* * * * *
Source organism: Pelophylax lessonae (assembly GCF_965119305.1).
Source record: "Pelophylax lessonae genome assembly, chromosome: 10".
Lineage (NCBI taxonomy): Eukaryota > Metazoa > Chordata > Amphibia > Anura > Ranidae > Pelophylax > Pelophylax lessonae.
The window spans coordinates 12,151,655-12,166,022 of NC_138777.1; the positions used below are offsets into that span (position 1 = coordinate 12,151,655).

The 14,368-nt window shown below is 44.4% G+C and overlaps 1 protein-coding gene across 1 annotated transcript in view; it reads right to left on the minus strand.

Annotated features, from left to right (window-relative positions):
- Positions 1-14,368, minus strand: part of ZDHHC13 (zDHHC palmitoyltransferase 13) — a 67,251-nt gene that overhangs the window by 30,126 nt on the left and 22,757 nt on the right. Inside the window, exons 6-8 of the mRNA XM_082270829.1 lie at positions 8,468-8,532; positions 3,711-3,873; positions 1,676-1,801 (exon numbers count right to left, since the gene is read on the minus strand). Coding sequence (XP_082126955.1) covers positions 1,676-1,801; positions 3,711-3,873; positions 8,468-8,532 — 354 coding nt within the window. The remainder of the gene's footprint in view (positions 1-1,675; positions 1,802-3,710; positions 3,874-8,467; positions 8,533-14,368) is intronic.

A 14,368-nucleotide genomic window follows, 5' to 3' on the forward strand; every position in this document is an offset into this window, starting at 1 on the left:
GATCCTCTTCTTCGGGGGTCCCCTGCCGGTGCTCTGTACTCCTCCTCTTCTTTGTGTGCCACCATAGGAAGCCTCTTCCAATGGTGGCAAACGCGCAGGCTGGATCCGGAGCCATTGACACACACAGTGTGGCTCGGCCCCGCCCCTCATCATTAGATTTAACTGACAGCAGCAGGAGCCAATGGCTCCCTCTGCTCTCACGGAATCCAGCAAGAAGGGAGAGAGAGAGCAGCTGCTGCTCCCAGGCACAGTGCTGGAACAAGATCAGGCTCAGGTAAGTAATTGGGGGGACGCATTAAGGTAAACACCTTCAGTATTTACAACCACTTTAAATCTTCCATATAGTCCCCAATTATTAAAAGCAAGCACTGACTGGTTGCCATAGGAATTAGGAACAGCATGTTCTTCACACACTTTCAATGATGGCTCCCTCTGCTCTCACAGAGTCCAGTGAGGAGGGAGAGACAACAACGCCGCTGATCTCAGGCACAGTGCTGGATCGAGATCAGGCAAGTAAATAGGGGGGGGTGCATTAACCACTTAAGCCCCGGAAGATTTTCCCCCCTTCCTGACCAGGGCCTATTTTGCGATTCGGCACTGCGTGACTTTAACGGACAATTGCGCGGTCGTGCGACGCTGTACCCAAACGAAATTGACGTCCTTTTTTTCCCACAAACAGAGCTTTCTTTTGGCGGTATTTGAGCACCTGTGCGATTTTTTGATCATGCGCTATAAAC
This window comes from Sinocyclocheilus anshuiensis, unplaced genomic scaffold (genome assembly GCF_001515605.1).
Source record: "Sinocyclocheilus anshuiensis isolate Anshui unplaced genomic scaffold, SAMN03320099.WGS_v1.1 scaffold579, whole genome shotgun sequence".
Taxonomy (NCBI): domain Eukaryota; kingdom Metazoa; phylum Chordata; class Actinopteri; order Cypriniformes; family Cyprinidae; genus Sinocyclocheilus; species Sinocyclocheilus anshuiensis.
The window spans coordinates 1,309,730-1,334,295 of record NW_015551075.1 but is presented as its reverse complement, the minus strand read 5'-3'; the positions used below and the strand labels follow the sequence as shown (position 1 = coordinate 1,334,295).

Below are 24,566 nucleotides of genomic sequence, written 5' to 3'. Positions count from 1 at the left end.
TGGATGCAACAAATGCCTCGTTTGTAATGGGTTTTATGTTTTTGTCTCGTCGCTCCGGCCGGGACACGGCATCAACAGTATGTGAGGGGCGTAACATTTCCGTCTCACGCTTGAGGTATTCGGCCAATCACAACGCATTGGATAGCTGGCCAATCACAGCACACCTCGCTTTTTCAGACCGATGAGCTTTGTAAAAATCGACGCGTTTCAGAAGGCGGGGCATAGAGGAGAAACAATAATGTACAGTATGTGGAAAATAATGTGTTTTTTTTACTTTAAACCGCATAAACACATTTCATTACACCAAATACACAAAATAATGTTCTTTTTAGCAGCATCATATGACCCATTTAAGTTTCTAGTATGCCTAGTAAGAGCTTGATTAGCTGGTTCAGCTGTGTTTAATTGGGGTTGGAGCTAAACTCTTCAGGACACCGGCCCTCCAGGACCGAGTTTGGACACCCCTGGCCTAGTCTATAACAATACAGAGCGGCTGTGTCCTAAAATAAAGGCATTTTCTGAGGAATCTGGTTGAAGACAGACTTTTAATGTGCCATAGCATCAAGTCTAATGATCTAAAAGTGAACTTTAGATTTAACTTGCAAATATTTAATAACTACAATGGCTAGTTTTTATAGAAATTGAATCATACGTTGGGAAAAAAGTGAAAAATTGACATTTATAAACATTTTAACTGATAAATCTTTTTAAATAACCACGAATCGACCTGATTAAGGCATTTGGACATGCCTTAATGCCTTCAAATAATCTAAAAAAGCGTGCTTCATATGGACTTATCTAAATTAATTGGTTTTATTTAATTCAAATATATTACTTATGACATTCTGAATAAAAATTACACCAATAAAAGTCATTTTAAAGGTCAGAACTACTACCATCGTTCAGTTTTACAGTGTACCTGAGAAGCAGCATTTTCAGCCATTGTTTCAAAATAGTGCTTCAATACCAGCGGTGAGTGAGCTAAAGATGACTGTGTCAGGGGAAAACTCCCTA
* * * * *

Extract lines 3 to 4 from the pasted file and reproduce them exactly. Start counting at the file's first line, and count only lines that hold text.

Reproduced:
Lineage (NCBI taxonomy): Eukaryota > Metazoa > Chordata > Amphibia > Anura > Ranidae > Pelophylax > Pelophylax lessonae.
The window spans coordinates 12,151,655-12,166,022 of NC_138777.1; the positions used below are offsets into that span (position 1 = coordinate 12,151,655).